The Canadians remain key contributors — Bergeron, Brad Marchand, Jake DeBrusk, and Danton Heinen. And among the 11 Europeans is a vital crew of Czechs — David Pastrnak and David Krejci — and a Finnish sensation in net, Tukka Rask.

All of which makes Neely reluctant to brand these Bruins “America’s Team.’’

“I look at it like we’re New England’s team,’’ he said. “There are a lot of transplanted New Englanders across the states who come and watch us play. I’ve always thought that was awesome.’’

Remaking the B’s American-style has taken decades. When Orr and the Bruins won the Stanley Cup in 1970, every player on the roster was Canadian.

By 1972 the Bruins had won five Stanley Cups with just two Americans in those playoff games: Minnesota-born Hall of Fame goalie Frank Brimsek in 1939 and ’42, and a Melrose kid named Myles Lane in 1929.

When Mike Milbury of Walpole High School joined Orr and the Bruins in 1975 as a 23-year-old undrafted invitee, the NHL was 90 percent Canadian, 7.5 percent American, and 2.5 percent European. Milbury was one of only four Americans on an otherwise all-Canadian team.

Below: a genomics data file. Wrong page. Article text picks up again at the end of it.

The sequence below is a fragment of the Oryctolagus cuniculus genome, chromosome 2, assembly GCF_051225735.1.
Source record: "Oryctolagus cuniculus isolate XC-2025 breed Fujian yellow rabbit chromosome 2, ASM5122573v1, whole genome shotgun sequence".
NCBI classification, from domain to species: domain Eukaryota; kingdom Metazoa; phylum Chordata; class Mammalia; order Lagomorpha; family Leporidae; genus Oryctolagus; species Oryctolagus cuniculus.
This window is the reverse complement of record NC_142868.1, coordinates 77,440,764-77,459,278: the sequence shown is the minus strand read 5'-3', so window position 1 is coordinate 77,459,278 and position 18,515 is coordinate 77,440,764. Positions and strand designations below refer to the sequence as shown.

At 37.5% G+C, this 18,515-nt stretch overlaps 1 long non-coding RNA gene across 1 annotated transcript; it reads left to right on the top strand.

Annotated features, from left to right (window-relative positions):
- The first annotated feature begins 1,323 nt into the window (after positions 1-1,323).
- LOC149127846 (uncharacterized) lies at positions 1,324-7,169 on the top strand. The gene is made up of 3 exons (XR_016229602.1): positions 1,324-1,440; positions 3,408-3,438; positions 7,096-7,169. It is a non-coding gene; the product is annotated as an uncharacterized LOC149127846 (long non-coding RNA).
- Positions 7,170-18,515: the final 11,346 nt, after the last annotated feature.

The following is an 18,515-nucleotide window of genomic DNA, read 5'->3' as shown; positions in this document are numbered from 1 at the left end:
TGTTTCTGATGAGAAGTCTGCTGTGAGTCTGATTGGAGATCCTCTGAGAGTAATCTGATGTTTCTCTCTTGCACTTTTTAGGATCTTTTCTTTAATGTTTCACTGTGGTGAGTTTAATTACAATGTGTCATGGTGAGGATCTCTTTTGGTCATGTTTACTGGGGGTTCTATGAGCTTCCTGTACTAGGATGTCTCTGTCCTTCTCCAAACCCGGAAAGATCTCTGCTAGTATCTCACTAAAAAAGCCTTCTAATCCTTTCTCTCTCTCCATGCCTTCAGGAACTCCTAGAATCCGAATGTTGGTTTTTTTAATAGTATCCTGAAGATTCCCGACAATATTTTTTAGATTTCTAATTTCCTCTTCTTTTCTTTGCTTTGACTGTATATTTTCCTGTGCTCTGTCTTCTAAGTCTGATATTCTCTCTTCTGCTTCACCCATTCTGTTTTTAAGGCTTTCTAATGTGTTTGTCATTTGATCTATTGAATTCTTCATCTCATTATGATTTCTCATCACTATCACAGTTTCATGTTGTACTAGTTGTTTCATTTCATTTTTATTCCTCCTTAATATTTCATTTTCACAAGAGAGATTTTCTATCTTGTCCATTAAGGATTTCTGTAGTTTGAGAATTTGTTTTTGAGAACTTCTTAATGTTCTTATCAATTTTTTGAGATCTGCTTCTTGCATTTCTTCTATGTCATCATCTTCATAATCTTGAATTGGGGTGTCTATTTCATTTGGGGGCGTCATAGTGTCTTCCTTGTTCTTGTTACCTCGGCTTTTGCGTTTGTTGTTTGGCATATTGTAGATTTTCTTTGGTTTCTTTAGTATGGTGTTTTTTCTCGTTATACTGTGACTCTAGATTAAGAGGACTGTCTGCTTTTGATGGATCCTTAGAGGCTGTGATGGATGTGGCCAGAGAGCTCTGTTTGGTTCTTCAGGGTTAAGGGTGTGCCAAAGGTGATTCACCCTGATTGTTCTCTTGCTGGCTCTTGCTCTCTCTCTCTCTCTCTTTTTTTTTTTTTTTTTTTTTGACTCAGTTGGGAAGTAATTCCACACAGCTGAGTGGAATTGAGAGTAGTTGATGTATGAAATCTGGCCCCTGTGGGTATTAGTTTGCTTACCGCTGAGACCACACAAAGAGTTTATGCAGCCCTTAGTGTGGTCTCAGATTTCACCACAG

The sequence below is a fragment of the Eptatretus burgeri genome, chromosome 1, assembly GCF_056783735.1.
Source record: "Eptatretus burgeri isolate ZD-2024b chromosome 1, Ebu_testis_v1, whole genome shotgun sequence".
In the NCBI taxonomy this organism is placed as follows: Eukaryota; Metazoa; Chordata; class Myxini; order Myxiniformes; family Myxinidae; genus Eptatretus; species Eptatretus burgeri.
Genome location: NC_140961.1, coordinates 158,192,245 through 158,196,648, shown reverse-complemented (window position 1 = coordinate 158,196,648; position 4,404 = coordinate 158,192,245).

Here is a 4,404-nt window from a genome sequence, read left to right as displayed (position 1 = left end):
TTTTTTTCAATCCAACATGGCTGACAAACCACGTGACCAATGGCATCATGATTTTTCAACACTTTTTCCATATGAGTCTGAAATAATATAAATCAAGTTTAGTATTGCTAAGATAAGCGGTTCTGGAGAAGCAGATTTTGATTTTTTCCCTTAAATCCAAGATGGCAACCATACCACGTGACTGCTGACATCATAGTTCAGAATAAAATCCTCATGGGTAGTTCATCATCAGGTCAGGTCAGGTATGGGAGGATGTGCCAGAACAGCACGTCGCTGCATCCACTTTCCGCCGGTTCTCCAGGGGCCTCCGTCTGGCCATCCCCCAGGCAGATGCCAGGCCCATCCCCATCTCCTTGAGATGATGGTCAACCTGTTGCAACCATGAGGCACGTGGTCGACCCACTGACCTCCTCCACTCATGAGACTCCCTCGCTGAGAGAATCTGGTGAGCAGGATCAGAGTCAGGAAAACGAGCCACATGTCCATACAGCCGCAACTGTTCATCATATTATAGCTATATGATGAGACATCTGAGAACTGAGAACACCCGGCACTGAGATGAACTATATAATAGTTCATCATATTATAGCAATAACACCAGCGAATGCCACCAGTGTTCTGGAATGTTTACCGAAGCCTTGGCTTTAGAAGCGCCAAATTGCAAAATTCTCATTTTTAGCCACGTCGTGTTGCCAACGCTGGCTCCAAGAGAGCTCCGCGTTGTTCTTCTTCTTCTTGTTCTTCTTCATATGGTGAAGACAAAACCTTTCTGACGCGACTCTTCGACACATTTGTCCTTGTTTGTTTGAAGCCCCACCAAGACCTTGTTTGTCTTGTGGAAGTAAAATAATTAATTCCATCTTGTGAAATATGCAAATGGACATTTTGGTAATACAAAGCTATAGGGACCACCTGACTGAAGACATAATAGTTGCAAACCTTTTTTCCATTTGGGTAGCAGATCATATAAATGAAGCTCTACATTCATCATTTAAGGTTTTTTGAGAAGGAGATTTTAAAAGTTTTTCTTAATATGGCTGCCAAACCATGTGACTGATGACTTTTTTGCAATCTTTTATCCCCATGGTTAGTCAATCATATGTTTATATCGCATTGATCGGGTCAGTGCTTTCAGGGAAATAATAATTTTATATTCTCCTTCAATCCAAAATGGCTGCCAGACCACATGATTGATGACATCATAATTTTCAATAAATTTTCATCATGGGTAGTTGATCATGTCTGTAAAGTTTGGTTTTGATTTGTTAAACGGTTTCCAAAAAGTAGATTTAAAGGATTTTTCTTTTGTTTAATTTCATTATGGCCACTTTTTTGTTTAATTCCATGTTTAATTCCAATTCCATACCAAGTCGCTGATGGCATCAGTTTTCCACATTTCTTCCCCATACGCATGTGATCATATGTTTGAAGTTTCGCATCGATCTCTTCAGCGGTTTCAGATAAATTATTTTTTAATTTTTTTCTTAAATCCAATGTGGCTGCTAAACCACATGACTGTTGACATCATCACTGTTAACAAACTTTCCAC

He recalled trying so hard to make a good impression that one Canadian veteran barked at him, “Slow down, kid, you’re making us look bad,’’ and another waved his stick in his face, menacingly.

“There was still a stigma of being an American at the time,’’ Milbury said. “In fact, all of us — the Swedes, Russians, Finns, and Americans — were deemed to be too weak and not tough enough to play in the league.’’

“There was a definite bias from the Canadian hierarchy,’’ Milbury said.

At the end of his 12-year Bruins career, Milbury was one of just seven Americans and three Finns playing alongside the Canadians.

“I guess you could say hockey was slow to the world of diversity,’’ he said.

In his first year as Bruins coach in 1990, Milbury guided them to the Stanley Cup Final, with two Canadians (Neely and Ray Bourque) and five Americans (Craig Janney, Bob Carpenter, Bob Sweeney, Andy Brickley, and John Carter) as his leading scorers. They were defeated by the Edmonton Oilers, whose roster had but one American.

The biggest boom in American talent in the NHL came soon after, triggered by the league expansions, and the NHL teaming up with USA Hockey to fund a vibrant developmental program.